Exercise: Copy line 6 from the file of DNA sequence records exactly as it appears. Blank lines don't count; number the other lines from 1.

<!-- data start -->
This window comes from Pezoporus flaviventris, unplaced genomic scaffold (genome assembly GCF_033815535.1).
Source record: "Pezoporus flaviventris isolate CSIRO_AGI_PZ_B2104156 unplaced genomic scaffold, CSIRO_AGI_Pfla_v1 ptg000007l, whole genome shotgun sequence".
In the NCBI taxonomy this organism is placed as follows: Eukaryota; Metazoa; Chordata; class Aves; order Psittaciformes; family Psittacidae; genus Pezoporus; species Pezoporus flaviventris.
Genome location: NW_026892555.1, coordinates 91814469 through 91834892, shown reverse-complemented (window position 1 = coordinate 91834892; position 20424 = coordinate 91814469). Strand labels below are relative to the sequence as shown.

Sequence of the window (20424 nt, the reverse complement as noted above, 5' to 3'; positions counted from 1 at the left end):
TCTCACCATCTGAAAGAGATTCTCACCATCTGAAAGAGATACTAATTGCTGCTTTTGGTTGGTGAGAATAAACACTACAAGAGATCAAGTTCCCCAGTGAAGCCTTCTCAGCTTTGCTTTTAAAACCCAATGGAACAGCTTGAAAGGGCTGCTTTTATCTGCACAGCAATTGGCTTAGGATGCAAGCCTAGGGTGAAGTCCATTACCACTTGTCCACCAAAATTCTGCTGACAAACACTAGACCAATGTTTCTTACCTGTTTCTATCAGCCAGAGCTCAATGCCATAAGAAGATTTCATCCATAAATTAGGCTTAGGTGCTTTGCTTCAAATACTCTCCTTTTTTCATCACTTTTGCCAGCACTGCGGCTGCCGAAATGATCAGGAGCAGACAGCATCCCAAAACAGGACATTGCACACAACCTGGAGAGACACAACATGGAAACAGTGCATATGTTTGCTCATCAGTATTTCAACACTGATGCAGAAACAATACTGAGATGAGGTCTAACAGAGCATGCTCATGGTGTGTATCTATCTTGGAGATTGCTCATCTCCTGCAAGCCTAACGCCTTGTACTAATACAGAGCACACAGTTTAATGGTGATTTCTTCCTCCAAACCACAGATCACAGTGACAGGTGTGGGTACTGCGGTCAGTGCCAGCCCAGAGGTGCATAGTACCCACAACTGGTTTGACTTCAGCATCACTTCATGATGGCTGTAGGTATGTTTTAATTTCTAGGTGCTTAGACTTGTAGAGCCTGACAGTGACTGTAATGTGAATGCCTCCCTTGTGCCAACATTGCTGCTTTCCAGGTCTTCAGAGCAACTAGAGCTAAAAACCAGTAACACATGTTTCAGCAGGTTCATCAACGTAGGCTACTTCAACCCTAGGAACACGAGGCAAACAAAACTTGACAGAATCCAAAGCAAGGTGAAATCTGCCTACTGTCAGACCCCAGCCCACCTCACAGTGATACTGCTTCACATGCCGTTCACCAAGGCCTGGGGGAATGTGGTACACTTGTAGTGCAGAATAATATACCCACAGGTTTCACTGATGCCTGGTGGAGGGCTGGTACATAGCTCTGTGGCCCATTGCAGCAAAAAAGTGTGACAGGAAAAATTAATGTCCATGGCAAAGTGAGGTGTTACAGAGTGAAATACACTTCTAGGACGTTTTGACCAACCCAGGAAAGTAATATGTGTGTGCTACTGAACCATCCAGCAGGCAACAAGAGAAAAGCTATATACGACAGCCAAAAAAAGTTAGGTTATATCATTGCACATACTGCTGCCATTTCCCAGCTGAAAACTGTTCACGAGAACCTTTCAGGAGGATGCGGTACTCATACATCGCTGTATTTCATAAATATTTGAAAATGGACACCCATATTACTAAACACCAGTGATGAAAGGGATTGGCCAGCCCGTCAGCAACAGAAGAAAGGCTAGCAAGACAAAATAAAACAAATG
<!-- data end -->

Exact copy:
TCTCACCATCTGAAAGAGATTCTCACCATCTGAAAGAGATACTAATTGCTGCTTTTGGTTGGTGAGAATAAACACTACAAGAGATCAAGTTCCCCAGTGAAGCCTTCTCAGCTTTGCTTTTAAAACCCAATGGAACAGCTTGAAAGGGCTGCTTTTATCTGCACAGCAATTGGCTTAGGATGCAAGCCTAGGGTGAAGTCCATTACCACTTGTCCACCAAAATTCTGCTGACAAACACTAGACCAATGTTTCTTACCTGTTTCTATCAGCCAGAGCTCAATGCCATAAGAAGATTTCATCCATAAATTAGGCTTAGGTGCTTTGCTTCAAATACTCTCCTTTTTTCATCACTTTTGCCAGCACTGCGGCTGCCGAAATGATCAGGAGCAGACAGCATCCCAAAACAGGACATTGCACACAACCTGGAGAGACACAACATGGAAACAGTGCATATGTTTGCTCATCAGTATTTCAACACTGATGCAGAAACAATACTGAGATGAGGTCTAACAGAGCATGCTCATGGTGTGTATCTATCTTGGAGATTGCTCATCTCCTGCAAGCCTAACGCCTTGTACTAATACAGAGCACACAGTTTAATGGTGATTTCTTCCTCCAAACCACAGATCACAGTGACAGGTGTGGGTACTGCGGTCAGTGCCAGCCCAGAGGTGCATAGTACCCACAACTGGTTTGACTTCAGCATCACTTCATGATGGCTGTAGGTATGTTTTAATTTCTAGGTGCTTAGACTTGTAGAGCCTGACAGTGACTGTAATGTGAATGCCTCCCTTGTGCCAACATTGCTGCTTTCCAGGTCTTCAGAGCAACTAGAGCTAAAAACCAGTAACACATGTTTCAGCAGGTTCATCAACGTAGGCTACTTCAACCCTAGGAACACGAGGCAAACAAAACTTGACAGAATCCAAAGCAAGGTGAAATCTGCCTACTGTCAGACCCCAGCCCACCTCACAGTGATACTGCTTCACATGCCGTTCACCAAGGCCTGGGGGAATGTGGTACACTTGTAGTGCAGAATAATATACCCACAGGTTTCACTGATGCCTGGTGGAGGGCTGGTACATAGCTCTGTGGCCCATTGCAGCAAAAAAGTGTGACAGGAAAAATTAATGTCCATGGCAAAGTGAGGTGTTACAGAGTGAAATACACTTCTAGGACGTTTTGACCAACCCAGGAAAGTAATATGTGTGTGCTACTGAACCATCCAGCAGGCAACAAGAGAAAAGCTATATACGACAGCCAAAAAAAGTTAGGTTATATCATTGCACATACTGCTGCCATTTCCCAGCTGAAAACTGTTCACGAGAACCTTTCAGGAGGATGCGGTACTCATACATCGCTGTATTTCATAAATATTTGAAAATGGACACCCATATTACTAAACACCAGTGATGAAAGGGATTGGCCAGCCCGTCAGCAACAGAAGAAAGGCTAGCAAGACAAAATAAAACAAATG